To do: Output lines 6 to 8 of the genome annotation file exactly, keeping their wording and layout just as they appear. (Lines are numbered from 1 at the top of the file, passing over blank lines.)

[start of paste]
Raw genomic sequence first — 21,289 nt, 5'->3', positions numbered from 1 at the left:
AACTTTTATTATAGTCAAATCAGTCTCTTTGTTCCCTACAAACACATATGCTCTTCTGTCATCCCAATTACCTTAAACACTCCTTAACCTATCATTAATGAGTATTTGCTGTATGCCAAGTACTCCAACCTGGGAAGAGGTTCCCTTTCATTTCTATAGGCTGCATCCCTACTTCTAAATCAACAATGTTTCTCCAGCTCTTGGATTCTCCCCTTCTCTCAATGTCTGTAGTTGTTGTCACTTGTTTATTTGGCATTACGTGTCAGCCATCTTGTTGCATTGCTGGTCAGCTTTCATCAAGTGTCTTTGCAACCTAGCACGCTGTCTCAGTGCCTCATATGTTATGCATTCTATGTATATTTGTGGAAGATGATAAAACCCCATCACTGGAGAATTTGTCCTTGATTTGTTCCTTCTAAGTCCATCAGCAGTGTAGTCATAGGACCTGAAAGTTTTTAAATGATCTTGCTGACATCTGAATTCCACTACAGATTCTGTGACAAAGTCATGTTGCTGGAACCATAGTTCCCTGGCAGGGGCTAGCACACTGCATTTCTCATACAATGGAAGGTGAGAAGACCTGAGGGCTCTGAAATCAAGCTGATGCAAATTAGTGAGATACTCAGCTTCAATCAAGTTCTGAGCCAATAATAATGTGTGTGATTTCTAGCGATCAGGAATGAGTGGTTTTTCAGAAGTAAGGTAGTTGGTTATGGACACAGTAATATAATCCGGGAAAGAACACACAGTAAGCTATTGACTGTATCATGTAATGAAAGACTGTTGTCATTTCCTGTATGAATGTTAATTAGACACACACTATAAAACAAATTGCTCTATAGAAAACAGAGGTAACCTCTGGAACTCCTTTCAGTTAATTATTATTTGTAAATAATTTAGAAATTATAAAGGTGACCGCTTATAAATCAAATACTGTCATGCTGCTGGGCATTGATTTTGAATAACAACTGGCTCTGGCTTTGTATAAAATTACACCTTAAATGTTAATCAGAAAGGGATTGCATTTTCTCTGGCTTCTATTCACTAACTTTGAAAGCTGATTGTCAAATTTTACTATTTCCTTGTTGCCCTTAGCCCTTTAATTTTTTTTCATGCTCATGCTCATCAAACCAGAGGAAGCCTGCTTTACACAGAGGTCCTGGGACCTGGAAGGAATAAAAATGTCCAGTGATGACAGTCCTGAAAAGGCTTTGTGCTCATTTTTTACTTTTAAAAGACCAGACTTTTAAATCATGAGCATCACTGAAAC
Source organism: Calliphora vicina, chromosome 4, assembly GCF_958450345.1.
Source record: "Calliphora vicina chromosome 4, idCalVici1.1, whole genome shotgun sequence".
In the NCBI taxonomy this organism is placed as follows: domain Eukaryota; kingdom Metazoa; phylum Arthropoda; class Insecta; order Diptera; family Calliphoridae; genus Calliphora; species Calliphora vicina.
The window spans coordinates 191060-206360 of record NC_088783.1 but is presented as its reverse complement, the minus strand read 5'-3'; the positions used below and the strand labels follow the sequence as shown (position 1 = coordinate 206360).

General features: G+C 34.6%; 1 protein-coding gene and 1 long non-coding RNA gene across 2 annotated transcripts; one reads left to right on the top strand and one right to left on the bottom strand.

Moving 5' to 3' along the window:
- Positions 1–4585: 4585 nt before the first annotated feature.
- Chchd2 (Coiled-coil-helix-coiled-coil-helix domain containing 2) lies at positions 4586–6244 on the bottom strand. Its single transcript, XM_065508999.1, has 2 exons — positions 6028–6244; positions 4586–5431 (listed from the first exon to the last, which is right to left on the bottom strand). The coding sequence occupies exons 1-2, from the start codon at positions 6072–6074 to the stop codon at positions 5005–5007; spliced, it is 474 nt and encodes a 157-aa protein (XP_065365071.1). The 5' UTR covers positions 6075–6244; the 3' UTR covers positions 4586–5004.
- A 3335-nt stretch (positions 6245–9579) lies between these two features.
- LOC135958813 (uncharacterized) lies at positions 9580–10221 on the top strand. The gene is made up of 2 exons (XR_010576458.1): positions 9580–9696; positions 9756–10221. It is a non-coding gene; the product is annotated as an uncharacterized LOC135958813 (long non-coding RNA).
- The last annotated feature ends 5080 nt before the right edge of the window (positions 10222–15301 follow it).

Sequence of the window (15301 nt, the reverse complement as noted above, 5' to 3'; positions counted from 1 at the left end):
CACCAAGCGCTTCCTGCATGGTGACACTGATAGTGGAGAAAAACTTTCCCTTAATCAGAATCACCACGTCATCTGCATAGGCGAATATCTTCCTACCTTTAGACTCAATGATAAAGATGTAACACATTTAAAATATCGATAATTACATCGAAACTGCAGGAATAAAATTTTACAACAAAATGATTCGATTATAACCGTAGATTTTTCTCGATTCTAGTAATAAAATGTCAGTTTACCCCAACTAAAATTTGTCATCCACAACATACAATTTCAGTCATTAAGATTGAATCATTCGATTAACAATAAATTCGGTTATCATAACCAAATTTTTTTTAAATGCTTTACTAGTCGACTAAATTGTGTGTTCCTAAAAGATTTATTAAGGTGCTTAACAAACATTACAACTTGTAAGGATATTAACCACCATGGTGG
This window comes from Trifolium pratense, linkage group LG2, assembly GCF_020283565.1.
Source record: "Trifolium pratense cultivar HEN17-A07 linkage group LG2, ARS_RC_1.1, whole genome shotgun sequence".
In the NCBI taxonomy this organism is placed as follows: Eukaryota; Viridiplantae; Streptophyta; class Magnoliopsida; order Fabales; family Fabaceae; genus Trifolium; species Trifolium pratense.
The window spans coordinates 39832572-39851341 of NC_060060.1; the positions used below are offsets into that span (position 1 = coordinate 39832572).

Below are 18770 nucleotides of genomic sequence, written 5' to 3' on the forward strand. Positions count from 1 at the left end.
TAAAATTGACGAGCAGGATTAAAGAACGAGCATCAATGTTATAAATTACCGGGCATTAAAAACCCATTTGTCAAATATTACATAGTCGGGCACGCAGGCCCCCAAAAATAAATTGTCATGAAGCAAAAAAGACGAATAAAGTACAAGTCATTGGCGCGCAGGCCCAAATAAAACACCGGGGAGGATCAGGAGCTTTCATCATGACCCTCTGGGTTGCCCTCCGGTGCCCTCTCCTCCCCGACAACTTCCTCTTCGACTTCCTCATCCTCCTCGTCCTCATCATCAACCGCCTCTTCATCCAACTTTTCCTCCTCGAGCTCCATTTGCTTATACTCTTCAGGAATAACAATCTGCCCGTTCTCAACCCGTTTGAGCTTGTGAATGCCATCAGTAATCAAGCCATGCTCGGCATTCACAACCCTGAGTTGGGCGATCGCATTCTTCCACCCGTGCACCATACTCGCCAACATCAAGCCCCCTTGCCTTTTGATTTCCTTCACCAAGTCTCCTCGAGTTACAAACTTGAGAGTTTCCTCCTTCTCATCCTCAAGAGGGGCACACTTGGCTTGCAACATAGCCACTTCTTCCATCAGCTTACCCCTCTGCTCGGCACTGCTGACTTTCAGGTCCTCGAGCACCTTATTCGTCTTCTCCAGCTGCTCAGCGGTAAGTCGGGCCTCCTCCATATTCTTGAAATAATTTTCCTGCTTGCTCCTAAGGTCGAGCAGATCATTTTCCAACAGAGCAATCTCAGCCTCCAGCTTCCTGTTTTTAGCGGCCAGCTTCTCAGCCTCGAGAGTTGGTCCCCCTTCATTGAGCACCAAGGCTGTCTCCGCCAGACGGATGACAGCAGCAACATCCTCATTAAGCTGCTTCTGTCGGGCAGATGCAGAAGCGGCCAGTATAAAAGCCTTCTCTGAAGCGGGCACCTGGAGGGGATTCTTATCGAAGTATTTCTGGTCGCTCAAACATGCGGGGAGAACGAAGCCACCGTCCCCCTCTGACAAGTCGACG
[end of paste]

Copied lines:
The window spans coordinates 191060-206360 of record NC_088783.1 but is presented as its reverse complement, the minus strand read 5'-3'; the positions used below and the strand labels follow the sequence as shown (position 1 = coordinate 206360).

General features: G+C 34.6%; 1 protein-coding gene and 1 long non-coding RNA gene across 2 annotated transcripts; one reads left to right on the top strand and one right to left on the bottom strand.

Moving 5' to 3' along the window: